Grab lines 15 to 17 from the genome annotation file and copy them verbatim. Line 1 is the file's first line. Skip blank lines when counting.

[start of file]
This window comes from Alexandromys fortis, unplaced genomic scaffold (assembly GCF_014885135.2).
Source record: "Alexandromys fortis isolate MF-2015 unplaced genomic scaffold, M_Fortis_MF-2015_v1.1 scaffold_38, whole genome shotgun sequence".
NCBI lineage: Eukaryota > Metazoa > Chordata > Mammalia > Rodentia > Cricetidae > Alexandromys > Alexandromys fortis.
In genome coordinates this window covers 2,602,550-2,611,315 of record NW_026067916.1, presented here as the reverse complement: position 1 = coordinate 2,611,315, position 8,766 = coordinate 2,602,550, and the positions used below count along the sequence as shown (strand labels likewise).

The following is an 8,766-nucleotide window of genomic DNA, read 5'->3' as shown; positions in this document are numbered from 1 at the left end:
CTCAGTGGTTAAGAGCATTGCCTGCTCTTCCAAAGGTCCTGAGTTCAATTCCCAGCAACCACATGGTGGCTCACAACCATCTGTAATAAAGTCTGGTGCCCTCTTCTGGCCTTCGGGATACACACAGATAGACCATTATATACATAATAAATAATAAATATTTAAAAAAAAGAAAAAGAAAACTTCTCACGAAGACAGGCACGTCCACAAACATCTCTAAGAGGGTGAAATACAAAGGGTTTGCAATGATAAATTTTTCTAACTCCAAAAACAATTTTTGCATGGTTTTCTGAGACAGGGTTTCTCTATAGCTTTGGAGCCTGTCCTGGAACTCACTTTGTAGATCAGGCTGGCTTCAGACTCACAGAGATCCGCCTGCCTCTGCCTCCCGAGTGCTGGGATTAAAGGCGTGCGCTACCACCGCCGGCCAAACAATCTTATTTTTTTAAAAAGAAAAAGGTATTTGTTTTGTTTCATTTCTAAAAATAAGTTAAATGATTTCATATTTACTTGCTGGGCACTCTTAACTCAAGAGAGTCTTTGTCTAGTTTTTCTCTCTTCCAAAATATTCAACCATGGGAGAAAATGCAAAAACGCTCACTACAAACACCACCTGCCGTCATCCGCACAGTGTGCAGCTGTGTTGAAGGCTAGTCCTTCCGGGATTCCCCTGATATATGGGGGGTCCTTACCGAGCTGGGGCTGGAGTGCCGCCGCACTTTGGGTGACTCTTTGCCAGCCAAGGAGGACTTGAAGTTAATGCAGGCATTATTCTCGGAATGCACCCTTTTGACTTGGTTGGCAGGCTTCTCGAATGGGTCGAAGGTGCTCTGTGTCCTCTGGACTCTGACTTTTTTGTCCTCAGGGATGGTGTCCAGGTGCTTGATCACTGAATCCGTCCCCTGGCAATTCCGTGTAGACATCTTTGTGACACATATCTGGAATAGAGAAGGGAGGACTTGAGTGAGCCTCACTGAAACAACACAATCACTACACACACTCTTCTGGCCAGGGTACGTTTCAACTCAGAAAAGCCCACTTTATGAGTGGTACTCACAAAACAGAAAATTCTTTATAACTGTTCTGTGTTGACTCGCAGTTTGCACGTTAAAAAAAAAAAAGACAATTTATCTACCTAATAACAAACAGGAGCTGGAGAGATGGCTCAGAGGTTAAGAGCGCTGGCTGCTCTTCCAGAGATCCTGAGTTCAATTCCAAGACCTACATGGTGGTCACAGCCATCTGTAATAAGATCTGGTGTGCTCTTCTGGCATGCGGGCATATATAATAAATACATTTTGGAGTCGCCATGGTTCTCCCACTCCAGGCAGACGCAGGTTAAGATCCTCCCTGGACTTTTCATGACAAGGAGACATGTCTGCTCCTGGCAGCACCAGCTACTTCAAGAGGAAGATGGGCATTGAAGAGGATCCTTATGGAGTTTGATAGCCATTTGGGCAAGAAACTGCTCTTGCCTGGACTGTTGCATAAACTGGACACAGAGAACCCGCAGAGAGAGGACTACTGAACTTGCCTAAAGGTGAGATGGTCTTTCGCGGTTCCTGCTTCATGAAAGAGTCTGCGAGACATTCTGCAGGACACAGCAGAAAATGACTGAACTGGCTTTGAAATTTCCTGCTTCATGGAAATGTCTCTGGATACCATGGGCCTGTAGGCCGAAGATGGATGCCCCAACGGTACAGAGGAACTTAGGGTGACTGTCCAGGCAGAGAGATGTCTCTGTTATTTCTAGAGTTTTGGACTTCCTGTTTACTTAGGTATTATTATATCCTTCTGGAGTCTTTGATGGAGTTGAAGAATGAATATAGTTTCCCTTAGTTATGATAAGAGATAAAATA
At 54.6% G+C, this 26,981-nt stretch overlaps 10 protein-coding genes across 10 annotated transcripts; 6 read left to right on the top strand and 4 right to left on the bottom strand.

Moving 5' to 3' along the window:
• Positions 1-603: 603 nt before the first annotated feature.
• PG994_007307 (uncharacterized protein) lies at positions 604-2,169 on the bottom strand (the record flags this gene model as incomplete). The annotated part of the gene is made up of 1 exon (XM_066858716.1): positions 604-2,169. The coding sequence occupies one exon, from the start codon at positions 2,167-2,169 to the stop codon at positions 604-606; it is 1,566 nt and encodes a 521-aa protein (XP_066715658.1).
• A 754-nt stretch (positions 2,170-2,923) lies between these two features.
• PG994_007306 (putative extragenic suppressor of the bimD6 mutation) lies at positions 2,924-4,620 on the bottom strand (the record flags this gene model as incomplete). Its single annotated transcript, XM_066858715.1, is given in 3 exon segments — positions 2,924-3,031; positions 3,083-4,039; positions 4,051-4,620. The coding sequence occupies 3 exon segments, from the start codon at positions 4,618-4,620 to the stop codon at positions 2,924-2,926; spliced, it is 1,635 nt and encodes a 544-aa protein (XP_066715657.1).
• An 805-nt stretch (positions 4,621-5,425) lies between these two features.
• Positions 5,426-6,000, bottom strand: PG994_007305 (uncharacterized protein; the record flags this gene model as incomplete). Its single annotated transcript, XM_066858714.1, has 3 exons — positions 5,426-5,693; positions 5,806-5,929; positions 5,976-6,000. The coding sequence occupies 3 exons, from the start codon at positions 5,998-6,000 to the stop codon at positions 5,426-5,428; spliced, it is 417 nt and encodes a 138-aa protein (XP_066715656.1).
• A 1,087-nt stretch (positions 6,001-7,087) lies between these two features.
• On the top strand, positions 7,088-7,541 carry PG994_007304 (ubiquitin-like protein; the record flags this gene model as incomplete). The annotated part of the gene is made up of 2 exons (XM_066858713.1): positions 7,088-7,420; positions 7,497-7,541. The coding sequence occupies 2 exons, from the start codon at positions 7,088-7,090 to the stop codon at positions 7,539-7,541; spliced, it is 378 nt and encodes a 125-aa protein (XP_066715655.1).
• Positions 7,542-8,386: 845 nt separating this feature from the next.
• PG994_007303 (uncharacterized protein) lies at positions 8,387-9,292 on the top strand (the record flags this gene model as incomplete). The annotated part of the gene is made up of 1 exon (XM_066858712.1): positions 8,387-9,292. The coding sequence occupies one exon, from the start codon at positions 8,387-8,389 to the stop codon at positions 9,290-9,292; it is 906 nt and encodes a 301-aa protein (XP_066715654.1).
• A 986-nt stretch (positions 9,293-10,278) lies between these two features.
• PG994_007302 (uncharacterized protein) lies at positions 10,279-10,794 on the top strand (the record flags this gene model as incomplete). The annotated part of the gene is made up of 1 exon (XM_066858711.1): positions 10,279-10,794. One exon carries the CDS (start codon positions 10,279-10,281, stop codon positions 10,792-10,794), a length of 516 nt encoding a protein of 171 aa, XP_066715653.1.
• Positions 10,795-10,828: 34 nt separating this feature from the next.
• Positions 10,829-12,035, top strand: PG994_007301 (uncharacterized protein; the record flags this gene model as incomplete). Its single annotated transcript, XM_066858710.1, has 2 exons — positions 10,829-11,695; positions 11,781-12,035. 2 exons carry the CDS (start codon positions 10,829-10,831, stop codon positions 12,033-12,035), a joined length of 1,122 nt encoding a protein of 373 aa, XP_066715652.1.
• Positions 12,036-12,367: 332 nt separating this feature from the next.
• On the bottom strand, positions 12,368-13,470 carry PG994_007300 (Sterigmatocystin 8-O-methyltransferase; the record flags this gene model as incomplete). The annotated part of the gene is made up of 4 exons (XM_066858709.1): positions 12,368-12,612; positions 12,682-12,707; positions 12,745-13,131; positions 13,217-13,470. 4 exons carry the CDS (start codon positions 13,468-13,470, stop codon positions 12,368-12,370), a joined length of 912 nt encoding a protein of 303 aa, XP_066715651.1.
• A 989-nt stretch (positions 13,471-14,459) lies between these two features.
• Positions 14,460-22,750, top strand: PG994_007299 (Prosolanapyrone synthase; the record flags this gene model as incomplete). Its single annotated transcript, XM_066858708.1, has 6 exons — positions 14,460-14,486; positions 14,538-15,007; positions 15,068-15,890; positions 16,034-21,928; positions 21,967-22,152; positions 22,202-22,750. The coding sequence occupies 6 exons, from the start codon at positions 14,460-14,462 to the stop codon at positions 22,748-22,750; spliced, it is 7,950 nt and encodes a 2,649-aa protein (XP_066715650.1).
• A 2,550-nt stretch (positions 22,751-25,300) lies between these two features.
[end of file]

• A 1,087-nt stretch (positions 6,001-7,087) lies between these two features.
• On the top strand, positions 7,088-7,541 carry PG994_007304 (ubiquitin-like protein; the record flags this gene model as incomplete). The annotated part of the gene is made up of 2 exons (XM_066858713.1): positions 7,088-7,420; positions 7,497-7,541. The coding sequence occupies 2 exons, from the start codon at positions 7,088-7,090 to the stop codon at positions 7,539-7,541; spliced, it is 378 nt and encodes a 125-aa protein (XP_066715655.1).
• Positions 7,542-8,386: 845 nt separating this feature from the next.